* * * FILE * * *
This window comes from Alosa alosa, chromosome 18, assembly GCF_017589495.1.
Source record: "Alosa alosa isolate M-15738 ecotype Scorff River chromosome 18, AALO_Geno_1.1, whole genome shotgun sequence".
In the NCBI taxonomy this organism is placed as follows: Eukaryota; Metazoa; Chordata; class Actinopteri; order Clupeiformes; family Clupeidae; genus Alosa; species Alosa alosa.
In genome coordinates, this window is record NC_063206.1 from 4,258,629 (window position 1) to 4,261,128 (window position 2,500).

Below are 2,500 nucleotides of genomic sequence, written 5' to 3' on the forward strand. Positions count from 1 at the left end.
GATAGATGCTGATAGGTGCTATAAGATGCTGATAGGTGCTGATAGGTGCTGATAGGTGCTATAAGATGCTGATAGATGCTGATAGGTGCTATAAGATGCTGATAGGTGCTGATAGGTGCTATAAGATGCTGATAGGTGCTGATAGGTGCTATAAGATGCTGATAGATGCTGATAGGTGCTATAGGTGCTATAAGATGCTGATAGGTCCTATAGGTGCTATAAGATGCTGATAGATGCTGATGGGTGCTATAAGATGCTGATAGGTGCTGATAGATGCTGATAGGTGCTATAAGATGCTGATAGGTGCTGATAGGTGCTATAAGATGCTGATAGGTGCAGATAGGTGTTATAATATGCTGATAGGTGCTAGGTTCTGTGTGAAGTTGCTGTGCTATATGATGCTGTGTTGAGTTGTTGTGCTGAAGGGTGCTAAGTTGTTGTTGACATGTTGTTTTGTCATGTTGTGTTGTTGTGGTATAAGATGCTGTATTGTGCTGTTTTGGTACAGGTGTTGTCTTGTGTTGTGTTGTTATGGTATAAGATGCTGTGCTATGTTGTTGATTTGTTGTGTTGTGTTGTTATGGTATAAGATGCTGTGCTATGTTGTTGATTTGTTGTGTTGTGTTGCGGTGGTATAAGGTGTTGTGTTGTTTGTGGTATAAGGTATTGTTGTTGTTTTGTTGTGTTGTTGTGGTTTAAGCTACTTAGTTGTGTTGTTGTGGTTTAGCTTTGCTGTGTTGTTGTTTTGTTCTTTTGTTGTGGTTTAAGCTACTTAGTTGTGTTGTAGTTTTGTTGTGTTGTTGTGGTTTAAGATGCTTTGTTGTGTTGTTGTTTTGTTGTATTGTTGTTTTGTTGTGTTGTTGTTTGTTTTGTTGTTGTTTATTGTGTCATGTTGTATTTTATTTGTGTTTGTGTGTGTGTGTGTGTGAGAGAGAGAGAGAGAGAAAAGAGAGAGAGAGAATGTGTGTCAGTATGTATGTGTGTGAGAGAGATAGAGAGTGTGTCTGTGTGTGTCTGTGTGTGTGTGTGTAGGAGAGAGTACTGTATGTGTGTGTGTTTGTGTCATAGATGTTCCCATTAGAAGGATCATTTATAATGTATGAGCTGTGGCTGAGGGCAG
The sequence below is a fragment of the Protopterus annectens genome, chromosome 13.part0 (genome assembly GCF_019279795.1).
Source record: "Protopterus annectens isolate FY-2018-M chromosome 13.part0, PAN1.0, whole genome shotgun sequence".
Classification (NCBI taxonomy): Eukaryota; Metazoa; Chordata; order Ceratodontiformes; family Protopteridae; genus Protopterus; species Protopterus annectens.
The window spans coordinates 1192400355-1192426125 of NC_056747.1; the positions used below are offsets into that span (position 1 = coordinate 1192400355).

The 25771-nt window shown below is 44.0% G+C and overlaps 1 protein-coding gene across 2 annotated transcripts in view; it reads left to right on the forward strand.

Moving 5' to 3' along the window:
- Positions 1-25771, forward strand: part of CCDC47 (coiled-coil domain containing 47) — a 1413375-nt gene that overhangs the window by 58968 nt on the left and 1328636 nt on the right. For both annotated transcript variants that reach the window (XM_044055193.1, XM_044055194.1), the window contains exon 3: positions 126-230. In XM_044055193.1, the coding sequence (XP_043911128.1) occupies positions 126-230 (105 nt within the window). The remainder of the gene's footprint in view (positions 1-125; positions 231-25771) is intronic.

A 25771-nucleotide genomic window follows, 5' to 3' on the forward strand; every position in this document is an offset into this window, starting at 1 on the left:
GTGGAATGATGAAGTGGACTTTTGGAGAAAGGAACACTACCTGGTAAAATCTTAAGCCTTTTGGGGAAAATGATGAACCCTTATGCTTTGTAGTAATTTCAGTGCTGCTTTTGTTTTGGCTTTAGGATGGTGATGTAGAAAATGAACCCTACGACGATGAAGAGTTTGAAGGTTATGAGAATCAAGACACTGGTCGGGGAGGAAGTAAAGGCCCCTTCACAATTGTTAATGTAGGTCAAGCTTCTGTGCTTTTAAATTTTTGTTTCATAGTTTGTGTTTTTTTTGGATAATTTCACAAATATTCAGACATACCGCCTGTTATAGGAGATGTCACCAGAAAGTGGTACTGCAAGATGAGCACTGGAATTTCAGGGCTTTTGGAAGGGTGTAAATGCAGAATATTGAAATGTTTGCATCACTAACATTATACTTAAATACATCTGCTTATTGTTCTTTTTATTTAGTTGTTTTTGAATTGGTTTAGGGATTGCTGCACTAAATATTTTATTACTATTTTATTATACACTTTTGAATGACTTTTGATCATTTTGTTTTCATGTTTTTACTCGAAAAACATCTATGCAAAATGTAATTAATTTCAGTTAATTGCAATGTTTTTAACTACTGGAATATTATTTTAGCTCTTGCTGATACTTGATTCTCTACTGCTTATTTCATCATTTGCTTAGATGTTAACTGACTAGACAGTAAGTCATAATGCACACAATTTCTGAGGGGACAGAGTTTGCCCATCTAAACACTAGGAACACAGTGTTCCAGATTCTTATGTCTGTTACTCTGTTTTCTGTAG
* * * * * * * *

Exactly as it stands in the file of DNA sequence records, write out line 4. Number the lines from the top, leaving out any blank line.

In genome coordinates, this window is record NC_063206.1 from 4,258,629 (window position 1) to 4,261,128 (window position 2,500).